Getting campers to convey this information verbally through interviews or focus groups can be time-consuming and requires someone to record what they say. A simpler, yet very effective way to collect the information you want is to have campers write a letter to someone (i.e., a prospective camper or the camp director). This allows for the sharing of such details in a child-friendly format.

Be sure to guide your campers in their writing. Instruct them to convey what they learned during the session or how they have changed because of camp. That way you can ensure that they are sharing outcome-related information. You might even consider starting sentences that they have to complete like, "At camp, the most important thing that I learned that I didn't know before was: ________________."

Surveys, Surveys, Surveys

Although there may be drawbacks to administering surveys during your camp session, there are definite benefits to having survey data. Asking parents to complete a survey after some time has passed since their children returned home from camp is a great way to determine whether your program had any lasting impact. They can assess through observation whether their children's attitudes and behaviors have improved since attending camp. Similarly, if your camp has a partnership with a school or after-school program, you could survey staff members at affiliated sites to determine if they have observed any change in your campers.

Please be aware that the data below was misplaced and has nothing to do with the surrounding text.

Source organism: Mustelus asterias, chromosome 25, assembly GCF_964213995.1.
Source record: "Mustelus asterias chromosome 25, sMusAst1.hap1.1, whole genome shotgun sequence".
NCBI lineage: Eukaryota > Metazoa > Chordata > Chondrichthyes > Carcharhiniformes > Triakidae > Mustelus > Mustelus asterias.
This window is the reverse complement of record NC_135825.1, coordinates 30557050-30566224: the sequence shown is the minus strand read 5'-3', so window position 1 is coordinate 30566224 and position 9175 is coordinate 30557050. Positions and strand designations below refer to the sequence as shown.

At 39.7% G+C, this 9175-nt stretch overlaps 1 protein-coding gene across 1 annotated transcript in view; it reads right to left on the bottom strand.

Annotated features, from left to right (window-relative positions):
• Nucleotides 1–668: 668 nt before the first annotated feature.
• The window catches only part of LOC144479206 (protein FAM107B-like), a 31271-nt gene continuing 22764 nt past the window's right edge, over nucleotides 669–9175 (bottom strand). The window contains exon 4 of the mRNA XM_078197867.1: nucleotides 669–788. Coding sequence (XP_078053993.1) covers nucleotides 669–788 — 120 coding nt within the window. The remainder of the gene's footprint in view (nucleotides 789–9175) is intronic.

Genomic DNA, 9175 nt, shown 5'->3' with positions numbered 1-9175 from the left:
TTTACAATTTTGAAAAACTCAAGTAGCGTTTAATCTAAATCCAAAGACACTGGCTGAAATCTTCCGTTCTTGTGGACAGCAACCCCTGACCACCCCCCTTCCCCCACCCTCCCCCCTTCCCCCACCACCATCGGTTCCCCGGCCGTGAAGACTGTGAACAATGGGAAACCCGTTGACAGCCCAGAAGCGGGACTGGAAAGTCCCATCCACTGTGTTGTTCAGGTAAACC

Lastly, administering a survey to your campers can be very worthwhile. Yet, developing a survey that can be easily understood and completed by children can be quite challenging. So when creating your own camper survey, be mindful of the W.E.L.L. elements: word-choice, environment, layout, and length.

  • Word-Choice: If the questions included on the survey confuse your campers, you will not get the valid data you are seeking. Be sure to use age-appropriate words. Furthermore, consider using pop-culture terminology to make the survey questions more conversational and therefore less intimidating.
     
  • Environment: Try to create a physical environment to administer your surveys that does not feel sterile and institutional. Basically, use a space that is as camp-like as possible. And don't forget, environment is affected by tone, so set a positive one. Make sure your campers understand that you are surveying them to learn what they like about camp and what might improve the experience for them. Bottom line — if they feel comfortable in their environment, they will likely feel comfortable answering your questions.